LAS VEGAS (KLAS) — A total of 100 applications for pot lounges were submitted to the state before the application window closed on Thursday, according to the Nevada Cannabis Compliance Board (CCB).

Does that mean there will be 100 new places to toke up legally on Jan. 1? Far from it. Here’s a breakdown of the 100 applications and what happens next:

  • 20 “retail” applications: Retail pot lounges — cannabis consumption lounges in business-speak — are attached to existing licensed cannabis businesses. If the application is approved, the license is issued. Dispensaries have paid $100,000 to apply for these licenses. There’s a good chance that all 20 will be approved, and then the companies will need to go through channels where they want to open the lounge.
  • 80 “independent” applications: All applications must be reviewed before the next step, and it’s high stakes for smaller businesses for three reasons. First, only 20 independent licenses are available. Second, 10 of the licenses are reserved for “social equity” applicants — minority-owned businesses. Third, the eligible applications will be put into a lottery.
    Let’s break it down some more:
    • 50 “independent” applications: These applicants paid a nonrefundable $10,000 fee. If all pass review, the odds are 5-to-1 to be chosen in the lottery.
    • 30 “social equity” applications for “independent” lounges: These applicants paid a nonrefundable $2,500 fee. If all pass review, the odds are 3-to-1 to be chosen in the lottery. The goal of dedicating 10 licenses to social equity applicants is to add opportunities for minorities in the business. Minorities were largely shut out of the process as cannabis businesses took root in Nevada, and there are several reasons. But the biggest is about money. Big business had an enormous advantage over minority-owned businesses as licenses for dispensaries, cultivation facilities and distributors were issued. Nevada was criticized for failing to include minorities as the industry grew.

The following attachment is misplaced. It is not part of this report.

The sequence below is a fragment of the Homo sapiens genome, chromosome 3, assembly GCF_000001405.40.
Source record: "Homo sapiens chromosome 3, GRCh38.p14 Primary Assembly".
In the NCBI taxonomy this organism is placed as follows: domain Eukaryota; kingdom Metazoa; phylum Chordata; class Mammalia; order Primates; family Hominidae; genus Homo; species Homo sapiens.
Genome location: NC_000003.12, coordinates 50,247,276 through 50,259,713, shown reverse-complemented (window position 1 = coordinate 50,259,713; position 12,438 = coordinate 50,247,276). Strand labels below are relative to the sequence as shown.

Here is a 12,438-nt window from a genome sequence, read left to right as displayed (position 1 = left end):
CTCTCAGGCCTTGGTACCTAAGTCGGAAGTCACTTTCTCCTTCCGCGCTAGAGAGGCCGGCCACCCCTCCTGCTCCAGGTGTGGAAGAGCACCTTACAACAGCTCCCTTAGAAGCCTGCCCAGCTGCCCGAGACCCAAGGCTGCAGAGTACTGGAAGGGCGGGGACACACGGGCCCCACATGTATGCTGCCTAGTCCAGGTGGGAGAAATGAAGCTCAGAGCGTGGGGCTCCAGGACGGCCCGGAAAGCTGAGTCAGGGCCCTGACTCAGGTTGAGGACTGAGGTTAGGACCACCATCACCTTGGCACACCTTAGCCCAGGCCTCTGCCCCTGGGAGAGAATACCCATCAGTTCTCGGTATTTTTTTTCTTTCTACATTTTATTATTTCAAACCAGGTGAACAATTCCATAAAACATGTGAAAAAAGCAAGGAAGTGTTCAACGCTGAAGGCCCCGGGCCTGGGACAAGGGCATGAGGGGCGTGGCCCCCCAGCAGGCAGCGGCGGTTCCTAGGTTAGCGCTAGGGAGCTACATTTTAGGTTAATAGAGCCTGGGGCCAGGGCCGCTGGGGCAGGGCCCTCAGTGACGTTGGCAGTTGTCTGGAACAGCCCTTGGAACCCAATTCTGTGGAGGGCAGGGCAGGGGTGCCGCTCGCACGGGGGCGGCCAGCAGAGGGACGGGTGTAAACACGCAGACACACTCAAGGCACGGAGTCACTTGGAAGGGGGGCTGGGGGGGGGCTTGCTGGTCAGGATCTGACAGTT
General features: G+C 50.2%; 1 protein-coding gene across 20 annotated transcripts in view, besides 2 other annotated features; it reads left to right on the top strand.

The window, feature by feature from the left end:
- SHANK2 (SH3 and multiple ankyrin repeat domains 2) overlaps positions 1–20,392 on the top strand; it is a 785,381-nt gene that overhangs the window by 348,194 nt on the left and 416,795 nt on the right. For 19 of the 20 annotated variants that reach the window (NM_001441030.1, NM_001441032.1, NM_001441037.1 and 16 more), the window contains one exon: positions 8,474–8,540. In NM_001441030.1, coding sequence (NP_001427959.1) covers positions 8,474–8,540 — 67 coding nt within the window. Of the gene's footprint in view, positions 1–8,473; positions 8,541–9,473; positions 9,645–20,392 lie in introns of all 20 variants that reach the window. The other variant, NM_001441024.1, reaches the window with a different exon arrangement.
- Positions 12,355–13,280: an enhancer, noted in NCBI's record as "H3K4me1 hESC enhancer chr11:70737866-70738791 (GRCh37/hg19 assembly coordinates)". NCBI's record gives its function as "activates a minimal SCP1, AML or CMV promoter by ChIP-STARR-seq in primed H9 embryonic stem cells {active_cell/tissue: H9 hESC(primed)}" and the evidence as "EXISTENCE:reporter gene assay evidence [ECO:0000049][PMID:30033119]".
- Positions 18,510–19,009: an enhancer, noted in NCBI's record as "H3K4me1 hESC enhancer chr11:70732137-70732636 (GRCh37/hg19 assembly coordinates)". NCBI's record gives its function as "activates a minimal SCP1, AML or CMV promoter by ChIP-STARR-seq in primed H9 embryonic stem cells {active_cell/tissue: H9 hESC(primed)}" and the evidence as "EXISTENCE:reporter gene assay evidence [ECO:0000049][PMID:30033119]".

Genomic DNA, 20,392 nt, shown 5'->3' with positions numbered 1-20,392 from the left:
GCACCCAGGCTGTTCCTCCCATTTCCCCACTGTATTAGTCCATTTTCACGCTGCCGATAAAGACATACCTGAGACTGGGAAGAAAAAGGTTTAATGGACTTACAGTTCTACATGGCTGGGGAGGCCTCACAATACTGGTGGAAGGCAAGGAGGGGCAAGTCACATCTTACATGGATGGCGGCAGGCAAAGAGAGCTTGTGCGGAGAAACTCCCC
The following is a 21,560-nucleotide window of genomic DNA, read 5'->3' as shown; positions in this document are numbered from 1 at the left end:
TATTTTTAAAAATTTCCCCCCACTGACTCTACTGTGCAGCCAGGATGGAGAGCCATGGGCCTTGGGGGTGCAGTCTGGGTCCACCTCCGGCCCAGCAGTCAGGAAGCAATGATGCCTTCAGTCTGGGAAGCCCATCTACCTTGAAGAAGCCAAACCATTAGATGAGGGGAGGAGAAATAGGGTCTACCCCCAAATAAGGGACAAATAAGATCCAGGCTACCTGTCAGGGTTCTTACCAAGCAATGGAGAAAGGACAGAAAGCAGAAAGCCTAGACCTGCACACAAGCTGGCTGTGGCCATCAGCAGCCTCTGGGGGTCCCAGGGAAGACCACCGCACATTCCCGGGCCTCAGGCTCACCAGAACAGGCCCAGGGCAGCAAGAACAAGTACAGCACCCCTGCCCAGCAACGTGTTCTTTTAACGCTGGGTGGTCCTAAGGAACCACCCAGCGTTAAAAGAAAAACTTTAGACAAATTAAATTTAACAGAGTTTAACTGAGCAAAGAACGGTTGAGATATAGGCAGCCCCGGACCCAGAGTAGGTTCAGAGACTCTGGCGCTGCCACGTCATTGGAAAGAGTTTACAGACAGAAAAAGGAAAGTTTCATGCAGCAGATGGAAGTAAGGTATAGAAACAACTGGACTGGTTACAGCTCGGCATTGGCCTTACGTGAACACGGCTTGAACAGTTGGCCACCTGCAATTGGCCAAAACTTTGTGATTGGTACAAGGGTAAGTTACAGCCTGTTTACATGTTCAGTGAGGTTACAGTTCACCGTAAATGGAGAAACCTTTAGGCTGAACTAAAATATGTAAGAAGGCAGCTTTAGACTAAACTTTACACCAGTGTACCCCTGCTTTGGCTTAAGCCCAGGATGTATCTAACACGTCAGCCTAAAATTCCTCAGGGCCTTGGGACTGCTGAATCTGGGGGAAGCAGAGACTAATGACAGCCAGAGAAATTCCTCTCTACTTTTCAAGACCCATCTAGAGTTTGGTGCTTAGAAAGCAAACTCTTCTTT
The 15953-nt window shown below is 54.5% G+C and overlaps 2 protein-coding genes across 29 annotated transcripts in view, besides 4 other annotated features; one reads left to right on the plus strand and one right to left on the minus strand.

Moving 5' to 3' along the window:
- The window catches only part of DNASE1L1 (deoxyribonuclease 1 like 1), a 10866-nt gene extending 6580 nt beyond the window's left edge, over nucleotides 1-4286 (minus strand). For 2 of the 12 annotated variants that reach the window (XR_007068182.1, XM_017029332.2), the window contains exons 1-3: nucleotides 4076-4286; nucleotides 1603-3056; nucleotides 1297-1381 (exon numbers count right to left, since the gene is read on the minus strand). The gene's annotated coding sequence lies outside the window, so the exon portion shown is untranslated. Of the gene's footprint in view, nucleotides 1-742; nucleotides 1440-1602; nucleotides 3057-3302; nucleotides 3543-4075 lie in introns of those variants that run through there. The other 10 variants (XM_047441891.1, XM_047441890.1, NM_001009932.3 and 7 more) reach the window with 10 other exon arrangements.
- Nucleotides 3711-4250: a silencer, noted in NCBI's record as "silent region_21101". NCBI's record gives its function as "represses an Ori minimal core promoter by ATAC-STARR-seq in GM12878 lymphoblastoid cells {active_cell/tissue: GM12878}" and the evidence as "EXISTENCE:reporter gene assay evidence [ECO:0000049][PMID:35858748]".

“The CCB anticipates the first lounges to be licensed and able to open in early 2023,” according to a Monday news release.

“The CCB anticipates conducting two drawings via a random number selector in early December to determine the issuance of independent cannabis consumption lounge licenses for non-social equity and social equity applicants,” the news release said.

After a license for a pot lounge is secured, local government is the next hurdle to clear. Business licenses, zoning considerations and other local regulations at the city or county level must be met.

And some cities aren’t even considering pot lounges at this time.

Clark County and the City of Las Vegas locations are eligible. Half of the state’s counties and nine cities opted out. In Southern Nevada, Henderson, North Las Vegas, Boulder City and Mesquite are not eligible. Elsewhere in Southern Nevada, Nye County and Pahrump are eligible. In Northern Nevada, Washoe County and Reno are eligible.

If pot lounges are a success, people who failed to win in the lottery will be clamoring for the next opportunity. Will Nevada quickly move to open up new opportunities for pot lounges in the future? No one knows for sure.

And what might shake out in the lottery? Will lawsuits change the game? For example, what would happen if half the licenses go to Northern Nevada businesses — just by the luck of the draw. Would businesses challenge the fairness of a lottery system?

Stay tuned for what happens next.